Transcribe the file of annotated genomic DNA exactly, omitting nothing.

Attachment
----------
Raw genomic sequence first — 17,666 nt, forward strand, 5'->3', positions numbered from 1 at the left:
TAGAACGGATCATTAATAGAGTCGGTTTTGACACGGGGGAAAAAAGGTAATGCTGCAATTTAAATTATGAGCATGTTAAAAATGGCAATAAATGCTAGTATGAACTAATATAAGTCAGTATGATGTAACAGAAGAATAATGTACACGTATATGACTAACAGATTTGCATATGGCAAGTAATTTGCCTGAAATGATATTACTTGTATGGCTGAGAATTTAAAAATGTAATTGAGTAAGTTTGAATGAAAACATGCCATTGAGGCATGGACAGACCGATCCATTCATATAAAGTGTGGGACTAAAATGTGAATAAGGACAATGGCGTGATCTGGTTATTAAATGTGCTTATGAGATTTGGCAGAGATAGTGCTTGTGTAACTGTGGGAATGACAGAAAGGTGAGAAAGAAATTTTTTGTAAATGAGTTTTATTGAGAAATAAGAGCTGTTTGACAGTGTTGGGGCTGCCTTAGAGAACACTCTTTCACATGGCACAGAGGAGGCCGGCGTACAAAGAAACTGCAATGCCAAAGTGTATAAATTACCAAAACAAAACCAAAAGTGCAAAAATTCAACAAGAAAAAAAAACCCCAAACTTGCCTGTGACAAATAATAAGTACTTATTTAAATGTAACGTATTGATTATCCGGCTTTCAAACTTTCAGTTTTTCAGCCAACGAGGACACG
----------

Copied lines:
Raw genomic sequence first — 17,666 nt, forward strand, 5'->3', positions numbered from 1 at the left:
TAGAACGGATCATTAATAGAGTCGGTTTTGACACGGGGGAAAAAAGGTAATGCTGCAATTTAAATTATGAGCATGTTAAAAATGGCAATAAATGCTAGTATGAACTAATATAAGTCAGTATGATGTAACAGAAGAATAATGTACACGTATATGACTAACAGATTTGCATATGGCAAGTAATTTGCCTGAAATGATATTACTTGTATGGCTGAGAATTTAAAAATGTAATTGAGTAAGTTTGAATGAAAACATGCCATTGAGGCATGGACAGACCGATCCATTCATATAAAGTGTGGGACTAAAATGTGAATAAGGACAATGGCGTGATCTGGTTATTAAATGTGCTTATGAGATTTGGCAGAGATAGTGCTTGTGTAACTGTGGGAATGACAGAAAGGTGAGAAAGAAATTTTTTGTAAATGAGTTTTATTGAGAAATAAGAGCTGTTTGACAGTGTTGGGGCTGCCTTAGAGAACACTCTTTCACATGGCACAGAGGAGGCCGGCGTACAAAGAAACTGCAATGCCAAAGTGTATAAATTACCAAAACAAAACCAAAAGTGCAAAAATTCAACAAGAAAAAAAAACCCCAAACTTGCCTGTGACAAATAATAAGTACTTATTTAAATGTAACGTATTGATTATCCGGCTTTCAAACTTTCAGTTTTTCAGCCAACGAGGACACG